$90,251 over 15 months. In summer 2007, the National Humanities Center will assemble a group of liberal arts faculty members from a variety of disciplines for a three-week seminar devoted to understanding and contextualizing some of the challenges to the concept of the human posed by advances in genomics, neuroscience, computer science, nanotechnology, and other scientific and technological fields. Three leading humanities scholars will direct the seminar, and seminar leaders will collaborate with participants to develop ways to teach the texts and concepts discussed. Discussions will continue via electronic media during the 2007 - 2008 academic year, and the group will re-convene in spring 2008 for a two-day seminar in which they will continue discussions, review how their work has made its way into their classrooms, and select material for an electronic resource to help others teaching this material. This project is part of the National Humanities Center's larger initiative, "Autonomy, Singularity, Creativity," which will explore—in various ways—the striking and unprecedented convergence of scientific research and technological innovation on the question of the human.

The Phi Beta Kappa Society
Deliberation about Things that Matter
Project Leaders: John Churchill


$100,000 over 20 months. As part of the Phi Beta Kappa Society's effort to reinvigorate its chapters and associations, and specifically to empower these chapters to play a stronger role on their campuses as champions of liberal education, the Society will undertake a national initiative, coordinating projects on eleven campuses (Arizona State University, Carnegie-Mellon University, Colorado College, Drake University, Hendrix College, Hope College, Stetson University, The University of Texas, The University of Vermont, Wabash College, and Washington State University) focused on teaching deliberative approaches to things that matter. The goals of these campus projects are two: to examine the process of deliberation itself, and to explore a substantive "big question" (such as the essential nature of the human, the divine, the good life and the good human being, justice, beauty and sublimity). Responsibility for on-campus activities—seminars, discussions, forums, and other forms of instructional engagement—will be shared by the local Phi Beta Kappa chapter and a curricular authority on each campus. A concluding seminar in Washington D.C. will convene participants from all campuses involved, and the resulting White Paper will focus on the effectiveness of this process in developing a better understanding of major issues, as well as better ways of understanding what it is to hold a view well, and for good reasons.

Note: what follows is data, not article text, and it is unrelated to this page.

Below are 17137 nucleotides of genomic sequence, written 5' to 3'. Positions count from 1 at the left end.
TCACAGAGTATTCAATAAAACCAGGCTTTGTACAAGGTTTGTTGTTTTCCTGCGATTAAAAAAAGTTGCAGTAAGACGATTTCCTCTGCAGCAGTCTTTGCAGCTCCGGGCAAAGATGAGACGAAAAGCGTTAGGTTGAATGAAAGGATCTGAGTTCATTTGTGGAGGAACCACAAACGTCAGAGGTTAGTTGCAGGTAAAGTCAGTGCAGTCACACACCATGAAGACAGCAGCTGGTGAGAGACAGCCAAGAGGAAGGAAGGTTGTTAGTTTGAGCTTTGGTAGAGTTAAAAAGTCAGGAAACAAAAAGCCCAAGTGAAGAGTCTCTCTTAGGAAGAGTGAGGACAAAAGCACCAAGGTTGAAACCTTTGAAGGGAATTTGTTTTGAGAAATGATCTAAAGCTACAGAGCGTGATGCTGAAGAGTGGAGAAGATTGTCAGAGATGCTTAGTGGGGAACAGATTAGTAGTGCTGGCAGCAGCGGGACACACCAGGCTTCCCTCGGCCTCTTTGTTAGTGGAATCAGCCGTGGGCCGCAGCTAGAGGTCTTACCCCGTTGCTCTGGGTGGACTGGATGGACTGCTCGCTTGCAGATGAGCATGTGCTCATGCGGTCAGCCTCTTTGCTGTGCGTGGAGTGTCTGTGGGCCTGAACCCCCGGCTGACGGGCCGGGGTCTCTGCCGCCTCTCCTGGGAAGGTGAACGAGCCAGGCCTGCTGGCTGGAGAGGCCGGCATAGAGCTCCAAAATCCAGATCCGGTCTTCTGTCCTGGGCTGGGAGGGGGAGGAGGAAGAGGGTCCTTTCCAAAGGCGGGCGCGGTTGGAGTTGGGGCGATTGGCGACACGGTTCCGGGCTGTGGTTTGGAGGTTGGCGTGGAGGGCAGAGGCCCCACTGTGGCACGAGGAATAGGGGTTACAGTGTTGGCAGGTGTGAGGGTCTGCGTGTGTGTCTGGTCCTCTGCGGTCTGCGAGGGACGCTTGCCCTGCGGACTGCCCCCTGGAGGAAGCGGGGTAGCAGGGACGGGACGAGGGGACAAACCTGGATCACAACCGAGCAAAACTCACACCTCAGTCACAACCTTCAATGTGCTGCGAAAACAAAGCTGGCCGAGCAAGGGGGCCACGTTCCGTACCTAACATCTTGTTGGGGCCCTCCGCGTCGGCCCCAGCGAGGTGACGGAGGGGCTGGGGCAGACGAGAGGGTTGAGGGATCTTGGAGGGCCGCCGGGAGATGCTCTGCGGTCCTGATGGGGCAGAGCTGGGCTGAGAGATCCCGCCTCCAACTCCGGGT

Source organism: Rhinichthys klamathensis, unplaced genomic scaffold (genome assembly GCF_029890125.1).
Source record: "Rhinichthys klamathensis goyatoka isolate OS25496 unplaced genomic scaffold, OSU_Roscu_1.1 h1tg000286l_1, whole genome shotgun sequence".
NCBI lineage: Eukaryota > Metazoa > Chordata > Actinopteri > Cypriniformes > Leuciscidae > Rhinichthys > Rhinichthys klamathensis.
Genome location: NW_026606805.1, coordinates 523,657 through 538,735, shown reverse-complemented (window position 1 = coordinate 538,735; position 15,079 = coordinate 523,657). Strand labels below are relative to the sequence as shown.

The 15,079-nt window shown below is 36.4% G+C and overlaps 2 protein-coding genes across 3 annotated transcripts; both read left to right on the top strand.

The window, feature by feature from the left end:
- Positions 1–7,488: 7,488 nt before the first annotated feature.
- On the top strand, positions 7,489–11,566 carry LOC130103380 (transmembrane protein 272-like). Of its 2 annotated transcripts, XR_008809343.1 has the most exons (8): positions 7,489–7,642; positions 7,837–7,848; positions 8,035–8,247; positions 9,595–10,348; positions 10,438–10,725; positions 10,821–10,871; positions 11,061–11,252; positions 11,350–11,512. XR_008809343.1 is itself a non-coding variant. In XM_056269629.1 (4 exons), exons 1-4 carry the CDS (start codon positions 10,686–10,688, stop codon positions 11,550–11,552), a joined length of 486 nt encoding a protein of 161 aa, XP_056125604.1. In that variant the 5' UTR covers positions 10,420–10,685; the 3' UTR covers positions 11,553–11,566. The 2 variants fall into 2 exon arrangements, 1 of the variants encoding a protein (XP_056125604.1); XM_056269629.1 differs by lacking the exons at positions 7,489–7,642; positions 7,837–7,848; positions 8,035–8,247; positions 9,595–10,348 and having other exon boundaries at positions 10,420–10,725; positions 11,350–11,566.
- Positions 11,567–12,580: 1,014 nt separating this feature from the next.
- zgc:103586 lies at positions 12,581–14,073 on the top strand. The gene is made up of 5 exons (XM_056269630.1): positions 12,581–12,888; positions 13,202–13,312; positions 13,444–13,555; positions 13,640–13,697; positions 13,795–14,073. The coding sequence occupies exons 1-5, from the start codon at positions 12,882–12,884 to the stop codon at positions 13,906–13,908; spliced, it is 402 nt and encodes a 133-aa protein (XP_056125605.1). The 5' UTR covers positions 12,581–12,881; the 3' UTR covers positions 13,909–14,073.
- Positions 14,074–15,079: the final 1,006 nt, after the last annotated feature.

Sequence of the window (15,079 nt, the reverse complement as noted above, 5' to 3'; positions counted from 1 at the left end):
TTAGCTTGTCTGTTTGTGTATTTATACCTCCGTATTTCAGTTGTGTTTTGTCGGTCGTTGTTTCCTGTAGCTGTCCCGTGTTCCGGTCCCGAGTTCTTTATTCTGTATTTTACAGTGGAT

The University of Chicago, Carleton College, and Macalester College
What can I do to right the wrongs of the world?
Project Leaders: Michael Geyer


$100,000 over 24 months. The Human Rights Program of the University of Chicago, in conjunction with Carleton and Macalester Colleges, will assemble a working group to determine how human rights education can advance answers to the "big question": "What can I do to right the wrongs of the world?" The working group of eighteen to twenty faculty members will address this question from variety of perspectives: theological, philosophical, political, cultural, sociological, and rhetorical. How nations, states, and societies develop a sense of right and wrong, how government and the rule of law can right a wrong, the global and local dimensions of rights, and the ways in which rights issues are articulated will also be discussed. The group will conduct research on contemporary human rights problems, as well as on comparative pedagogy and curriculum development. The project is expected to result in the invigoration of the current Human Rights Program at the University of Chicago, the development of a new human rights program at Macalester, and the creation of a Resource Center for Human Rights Liberal Arts Curriculum, an open, online information center which will serve as the working group's White Paper. It will include papers written for working group sessions, a record of their discussions, and a set of syllabi for human rights courses based in the humanities and social sciences.

University of Richmond, Associated Colleges of the South, Virginia Foundation for Independent Colleges, historically black colleges and universities in Virginia